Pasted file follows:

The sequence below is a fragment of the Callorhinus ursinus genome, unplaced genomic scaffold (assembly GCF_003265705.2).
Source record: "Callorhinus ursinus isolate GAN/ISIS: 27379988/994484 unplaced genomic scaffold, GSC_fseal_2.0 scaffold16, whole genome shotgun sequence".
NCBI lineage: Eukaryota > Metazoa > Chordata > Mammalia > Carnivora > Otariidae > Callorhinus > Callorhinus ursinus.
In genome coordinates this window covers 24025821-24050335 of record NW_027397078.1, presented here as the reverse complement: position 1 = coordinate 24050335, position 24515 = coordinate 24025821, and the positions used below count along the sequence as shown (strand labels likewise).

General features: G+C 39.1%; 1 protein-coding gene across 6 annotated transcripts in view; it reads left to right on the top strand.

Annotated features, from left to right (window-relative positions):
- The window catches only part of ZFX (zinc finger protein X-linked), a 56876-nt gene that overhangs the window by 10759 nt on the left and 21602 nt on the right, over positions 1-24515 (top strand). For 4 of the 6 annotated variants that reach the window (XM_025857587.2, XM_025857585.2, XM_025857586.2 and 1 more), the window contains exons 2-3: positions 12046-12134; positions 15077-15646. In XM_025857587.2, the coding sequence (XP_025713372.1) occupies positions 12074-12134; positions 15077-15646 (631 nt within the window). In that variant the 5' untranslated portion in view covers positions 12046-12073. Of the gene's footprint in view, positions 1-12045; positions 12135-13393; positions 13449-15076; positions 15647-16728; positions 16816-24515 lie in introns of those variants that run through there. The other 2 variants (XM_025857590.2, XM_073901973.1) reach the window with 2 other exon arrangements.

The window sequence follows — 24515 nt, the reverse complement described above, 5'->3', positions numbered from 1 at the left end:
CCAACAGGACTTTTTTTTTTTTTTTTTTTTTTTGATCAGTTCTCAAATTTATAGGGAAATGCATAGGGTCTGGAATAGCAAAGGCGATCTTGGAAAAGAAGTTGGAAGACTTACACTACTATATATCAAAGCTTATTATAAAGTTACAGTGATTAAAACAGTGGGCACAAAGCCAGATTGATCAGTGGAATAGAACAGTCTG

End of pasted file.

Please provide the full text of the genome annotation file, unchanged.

The sequence below is a fragment of the Callorhinus ursinus genome, unplaced genomic scaffold (assembly GCF_003265705.2).
Source record: "Callorhinus ursinus isolate GAN/ISIS: 27379988/994484 unplaced genomic scaffold, GSC_fseal_2.0 scaffold16, whole genome shotgun sequence".
NCBI lineage: Eukaryota > Metazoa > Chordata > Mammalia > Carnivora > Otariidae > Callorhinus > Callorhinus ursinus.
In genome coordinates this window covers 24025821-24050335 of record NW_027397078.1, presented here as the reverse complement: position 1 = coordinate 24050335, position 24515 = coordinate 24025821, and the positions used below count along the sequence as shown (strand labels likewise).

General features: G+C 39.1%; 1 protein-coding gene across 6 annotated transcripts in view; it reads left to right on the top strand.

Annotated features, from left to right (window-relative positions):
- The window catches only part of ZFX (zinc finger protein X-linked), a 56876-nt gene that overhangs the window by 10759 nt on the left and 21602 nt on the right, over positions 1-24515 (top strand). For 4 of the 6 annotated variants that reach the window (XM_025857587.2, XM_025857585.2, XM_025857586.2 and 1 more), the window contains exons 2-3: positions 12046-12134; positions 15077-15646. In XM_025857587.2, the coding sequence (XP_025713372.1) occupies positions 12074-12134; positions 15077-15646 (631 nt within the window). In that variant the 5' untranslated portion in view covers positions 12046-12073. Of the gene's footprint in view, positions 1-12045; positions 12135-13393; positions 13449-15076; positions 15647-16728; positions 16816-24515 lie in introns of those variants that run through there. The other 2 variants (XM_025857590.2, XM_073901973.1) reach the window with 2 other exon arrangements.

The window sequence follows — 24515 nt, the reverse complement described above, 5'->3', positions numbered from 1 at the left end:
CCAACAGGACTTTTTTTTTTTTTTTTTTTTTTTGATCAGTTCTCAAATTTATAGGGAAATGCATAGGGTCTGGAATAGCAAAGGCGATCTTGGAAAAGAAGTTGGAAGACTTACACTACTATATATCAAAGCTTATTATAAAGTTACAGTGATTAAAACAGTGGGCACAAAGCCAGATTGATCAGTGGAATAGAACAGTCTG